Food Stamp Crackdown
Halton, Beau, The Florida Times Union
To the people along Lewis Street in Mixon Town, Salem Joseph is
an accommodating man who'll front them credit for groceries or
lend them cash to help pay the rent.
To the U.S. Department of Agriculture, he's one of
Jacksonville's worst food stamp fraud offenders.
"It's a little different world here," Joseph, 69, said
yesterday afternoon, sitting at his desk in the corner of Joseph
Brothers Inc. meat market and grocery. "If we couldn't rely on
food stamps in this neighborhood, we couldn't rely on anything."
Joseph and other grocers have relied on food stamps too much,
in illegal ways, officials from USDA and other state and federal
agencies said yesterday, in announcing hresults of a yearlong
investigation into food stamp fraud in Jacksonville and two
Joseph, who's been running the family business at Lewis and
Lime streets for 50 years, is one of 230 Jacksonville groceries
investigated in "Operation Trident."
Of those, officials said, 48 were caught trafficking food
stamps -- giving welfare recipients cash for higher amounts of
stamps, then getting full government reimbursement for the
stamps. Another 78 grocers were caught taking food stamps for
items other than food, such as alcohol, tobacco products or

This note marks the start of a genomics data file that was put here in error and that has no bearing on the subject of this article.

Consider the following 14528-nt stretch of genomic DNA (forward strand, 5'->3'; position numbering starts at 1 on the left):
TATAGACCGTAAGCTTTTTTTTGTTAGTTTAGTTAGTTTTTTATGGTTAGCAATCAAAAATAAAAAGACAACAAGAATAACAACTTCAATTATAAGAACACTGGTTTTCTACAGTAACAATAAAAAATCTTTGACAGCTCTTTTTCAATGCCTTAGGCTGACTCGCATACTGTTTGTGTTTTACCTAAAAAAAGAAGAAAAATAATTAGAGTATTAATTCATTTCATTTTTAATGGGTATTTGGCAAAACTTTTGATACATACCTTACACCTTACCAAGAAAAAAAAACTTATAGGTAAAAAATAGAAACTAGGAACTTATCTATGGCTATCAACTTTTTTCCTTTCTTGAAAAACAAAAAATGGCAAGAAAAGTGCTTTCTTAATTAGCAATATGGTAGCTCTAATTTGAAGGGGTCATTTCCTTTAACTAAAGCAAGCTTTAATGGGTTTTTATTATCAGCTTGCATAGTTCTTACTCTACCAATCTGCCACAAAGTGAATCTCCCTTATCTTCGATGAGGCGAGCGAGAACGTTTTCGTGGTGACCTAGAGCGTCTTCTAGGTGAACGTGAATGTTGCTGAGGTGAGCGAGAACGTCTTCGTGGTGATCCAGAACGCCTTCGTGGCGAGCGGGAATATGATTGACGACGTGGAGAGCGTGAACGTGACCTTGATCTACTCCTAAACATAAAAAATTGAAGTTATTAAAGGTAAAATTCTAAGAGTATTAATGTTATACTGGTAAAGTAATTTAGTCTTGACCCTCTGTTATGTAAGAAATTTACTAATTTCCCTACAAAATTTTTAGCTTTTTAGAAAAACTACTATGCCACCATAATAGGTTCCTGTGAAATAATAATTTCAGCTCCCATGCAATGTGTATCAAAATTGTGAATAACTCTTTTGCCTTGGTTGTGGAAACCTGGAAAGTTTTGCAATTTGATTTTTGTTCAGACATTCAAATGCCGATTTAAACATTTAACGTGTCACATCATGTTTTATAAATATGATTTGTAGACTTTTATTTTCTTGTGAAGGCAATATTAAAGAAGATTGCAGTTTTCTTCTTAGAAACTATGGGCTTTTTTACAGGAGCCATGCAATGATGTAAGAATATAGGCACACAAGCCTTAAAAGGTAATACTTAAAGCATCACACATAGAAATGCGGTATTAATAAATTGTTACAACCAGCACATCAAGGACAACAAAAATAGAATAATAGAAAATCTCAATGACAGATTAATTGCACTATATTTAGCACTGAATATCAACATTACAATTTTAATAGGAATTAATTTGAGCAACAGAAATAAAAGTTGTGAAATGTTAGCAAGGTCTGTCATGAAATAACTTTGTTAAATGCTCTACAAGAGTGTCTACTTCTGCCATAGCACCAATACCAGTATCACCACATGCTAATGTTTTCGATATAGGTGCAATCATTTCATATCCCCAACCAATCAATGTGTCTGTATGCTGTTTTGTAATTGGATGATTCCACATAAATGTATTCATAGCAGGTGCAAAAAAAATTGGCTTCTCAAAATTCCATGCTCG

Jacksonville; Seattle-Tacoma, Wash.; and Tidewater, Va., were
targeted in the probe, not because they're considered high fraud
areas but because they're growing metropolitan areas that hadn't
Food stamp fraud has been estimated to cost taxpayers hundreds
of thousands of dollars a year in Jacksonville transactions and
up to $7 million a year statewide.
"It's a good business if you can get away with it -- taking
$1,000 worth of food stamps from somebody, giving them $500 for
them and then getting reimbursed $1,000 by the federal
government," said Virgil Conrad, Southeast administrator for the
USDA Food and Consumer Service.
"But this is literally taking food off the tables of people who
need it," he said. "So our message through this investigation is
that we're getting these fraudulent groceries out of the food
stamp business. We're going to keep after them; they're not
going to get away with it."
Conrad, speaking at a news conference at the U.S. Attorney's
Office, conceded the penalties, which range from warning letters
to fines to permanent disqualification from the food stamp
program, could put some of the groceries out of business.
"But recipients will still have groceries available where they
can use their food stamps," Conrad said. "We've taken that into
None of the businesses have been penalized, Conrad said. And
all can continue, for now, to accept food stamps.
Letters will be sent notifying them of their violations, and
they'll have 14 days to respond, he said.
Traffickers are considered the most serious offenders since
they're blatantly using the food stamps to bilk the government
of money, investigators said. When asked yesterday who was the
most prolific trafficker caught in Jacksonville, they said
Joseph Brothers Inc.
"They come to mind in terms of the most transactions by our
undercover investigators," said Joseph McLin, a compliance
officer with the USDA, which is responsible for the nation's
food stamp program.
Investigators wouldn't estimate how much Joseph or any other
grocers had cost the taxpayers in misused food stamps.
About 85 percent of the grocers caught are small neighborhood
stores as opposed to major supermarkets. …